Subject: General Tech | February 12, 2015 - 08:30 AM | Scott Michaud
Tagged: reverse-consolitis, PC, Nintendo, emulator, dolphin
Update: Fixed the title of "Pikmin". Accidentally wrote "Pikman".
Considering the recent Nintendo license requirements, I expect that their demonstrative YouTube videos will have a difficult time staying online. Regardless, if you are in a jurisdiction where this is legal, it is now possible to play some Gamecube-era games at 60 FPS (as well as 1080p) with an emulator PC.
The blog post at the Dolphin Emulator's website goes into the “hack” in detail. The main problem is that these games are tied to specific framerates, which will cause problems with sound processing and other, time-sensitive bits of code. I have actually been told that one of the most difficult aspects of bringing a console game to the PC (or restoring an old PC game) is touching the timing code. It will break things all over. For Super Mario Sunshine, this also involves patching the game such that certain parts are still ticked at 30 FPS, despite the render occurring at twice that rate.
Also interesting is that some games, like Super Smash Bros. Melee, did not require a game-side patch. Why? Because they apparently include a slow-motion setting by default, which was enabled and then promptly sped up to real time, resulting in a higher frame rate at normal speed. The PC is nothing if not interesting.
Subject: General Tech | August 20, 2014 - 08:33 PM | Scott Michaud
Tagged: pc gaming, reverse-consolitis, steam, GOG, free to play, dlc
So PC gamers rarely go to the store to buy a disk anymore. According to DFC Intelligence, via PCR-Online, 92% of sales for the PC gaming platform were online. This number seems to be based on revenue, rather than units sold. It includes both full games purchased from Steam, GoG, and other distribution services. It, also, probably includes free-to-play revenue, DLC, and so forth.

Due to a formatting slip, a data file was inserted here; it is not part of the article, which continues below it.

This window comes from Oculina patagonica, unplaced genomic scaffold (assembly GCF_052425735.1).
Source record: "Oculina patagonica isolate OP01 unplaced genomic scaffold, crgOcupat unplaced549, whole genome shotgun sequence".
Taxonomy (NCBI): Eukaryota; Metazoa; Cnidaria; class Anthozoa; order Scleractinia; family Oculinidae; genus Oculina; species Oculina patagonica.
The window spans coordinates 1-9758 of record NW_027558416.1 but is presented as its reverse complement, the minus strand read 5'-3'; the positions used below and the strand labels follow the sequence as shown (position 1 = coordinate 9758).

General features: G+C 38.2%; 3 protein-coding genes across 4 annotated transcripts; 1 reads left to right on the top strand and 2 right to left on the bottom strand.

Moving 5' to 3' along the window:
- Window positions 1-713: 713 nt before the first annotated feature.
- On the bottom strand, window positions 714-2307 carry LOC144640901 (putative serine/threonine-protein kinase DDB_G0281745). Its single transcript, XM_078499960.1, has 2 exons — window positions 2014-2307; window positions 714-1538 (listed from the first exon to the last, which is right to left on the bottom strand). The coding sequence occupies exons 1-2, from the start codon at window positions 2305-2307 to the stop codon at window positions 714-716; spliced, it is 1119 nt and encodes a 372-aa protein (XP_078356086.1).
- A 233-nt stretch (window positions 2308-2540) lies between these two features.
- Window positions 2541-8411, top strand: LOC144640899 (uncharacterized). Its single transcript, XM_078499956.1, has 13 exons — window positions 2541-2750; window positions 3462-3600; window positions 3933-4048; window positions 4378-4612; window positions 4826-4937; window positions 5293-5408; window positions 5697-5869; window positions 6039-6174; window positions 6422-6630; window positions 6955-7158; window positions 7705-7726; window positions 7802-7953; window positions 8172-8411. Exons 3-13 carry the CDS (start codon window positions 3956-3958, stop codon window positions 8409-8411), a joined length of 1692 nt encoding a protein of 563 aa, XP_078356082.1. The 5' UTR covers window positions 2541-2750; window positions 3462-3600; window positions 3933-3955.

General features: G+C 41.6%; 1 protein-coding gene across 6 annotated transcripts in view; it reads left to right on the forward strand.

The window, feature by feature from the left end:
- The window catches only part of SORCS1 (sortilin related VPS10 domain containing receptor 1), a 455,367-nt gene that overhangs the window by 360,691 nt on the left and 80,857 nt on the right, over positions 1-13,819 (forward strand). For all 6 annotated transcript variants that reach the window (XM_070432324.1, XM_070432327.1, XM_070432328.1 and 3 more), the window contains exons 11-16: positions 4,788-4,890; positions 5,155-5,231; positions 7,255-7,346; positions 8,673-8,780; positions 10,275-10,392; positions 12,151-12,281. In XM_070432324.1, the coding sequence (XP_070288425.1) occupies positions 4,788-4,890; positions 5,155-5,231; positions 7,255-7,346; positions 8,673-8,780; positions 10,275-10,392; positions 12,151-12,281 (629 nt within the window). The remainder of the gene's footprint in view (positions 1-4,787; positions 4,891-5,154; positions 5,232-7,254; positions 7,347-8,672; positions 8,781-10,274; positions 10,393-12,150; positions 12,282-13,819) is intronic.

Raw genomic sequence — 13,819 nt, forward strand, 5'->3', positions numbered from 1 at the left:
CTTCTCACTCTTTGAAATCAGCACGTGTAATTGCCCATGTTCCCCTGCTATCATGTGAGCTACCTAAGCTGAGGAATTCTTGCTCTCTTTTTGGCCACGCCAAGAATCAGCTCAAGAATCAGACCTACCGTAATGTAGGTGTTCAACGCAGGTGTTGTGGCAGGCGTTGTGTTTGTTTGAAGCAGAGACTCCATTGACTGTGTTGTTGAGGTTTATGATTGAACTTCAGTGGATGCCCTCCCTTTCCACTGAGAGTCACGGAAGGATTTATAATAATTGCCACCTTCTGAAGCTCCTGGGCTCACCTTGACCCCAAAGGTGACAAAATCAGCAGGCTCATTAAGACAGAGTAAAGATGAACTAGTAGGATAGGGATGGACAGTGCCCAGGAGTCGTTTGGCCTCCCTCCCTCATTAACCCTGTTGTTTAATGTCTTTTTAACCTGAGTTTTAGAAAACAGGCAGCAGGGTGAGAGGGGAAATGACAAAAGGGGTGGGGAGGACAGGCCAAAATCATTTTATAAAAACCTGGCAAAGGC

Of course, this also suggests that retail sales of PC games has quite a bit of money floating around still. While sources lump several categories together, we could still be talking about a hundreds-of-millions or low-billions order of magnitude (USD). Of course, these are personal, mental math estimates. A grain of salt is required and, in this case, probably good for your (mental) health.
Watch your cholesterol, though.
Again, this is one of the advantages of open architectures. Companies and organizations are allowed, because no-one can tell them otherwise, to try new things. Sometimes, they end up being gold mines that lead to industry revolution, whether we consider the specific positive or negative. However long it takes, it wins. It eventually finds a way, and then the blob tumbles along.
Subject: General Tech | June 8, 2014 - 04:09 AM | Scott Michaud
Tagged: xbox, microsoft, pc gaming, reverse-consolitis
Ah cool. Microsoft has provided the 32-bit and 64-bit (x86) drivers for their Xbox One controllers. The controller can only be used in wired mode, connected to the PC with a micro-USB cable, and there does not seem to be any plans to develop a PC wireless dongle like the 360 had. It will support any game which can make use of an Xbox 360 controller, which is certainly a lot of games.
The D-Pad is said to be a huge step up from the 360, which is a polite way of saying the 360's directional pad was absolute garbage. I am hesitant about the rest of the controller, though. I have heard numerous complaints about its design, particularly with its shoulder buttons, although it is hard to know without physically trying it. Like all peripherals, I would expect it comes down to personal preference to some extent.
PC gamers have other choices, too. For instance, unofficial support for the PS4 controller exists, albeit it is missing features from what I remember (it does support Bluetooth wireless on the PC, however). Also, and this is a better option, numerous PC gaming companies have their own controllers, including Razer, Logitech, and others.
But, of course, if you already have an Xbox One -- then why not try its controller on your PC?
Subject: General Tech, Cases and Cooling, Systems | September 27, 2013 - 02:42 PM | Scott Michaud
Tagged: SteamOS, Steam Controller, reverse-consolitis
Steam Controller is the third, and final, announcement in the Steam Hardware event. Sure, the peripheral looks weird. It looks very weird. The first thing(s?) you will notice, and likely the driving influence for the iconography, is... or are... the touch pads which replace the expected thumbsticks. The second thing you will notice is the "high resolution" (no specific resolution or dimension was provided) touchscreen.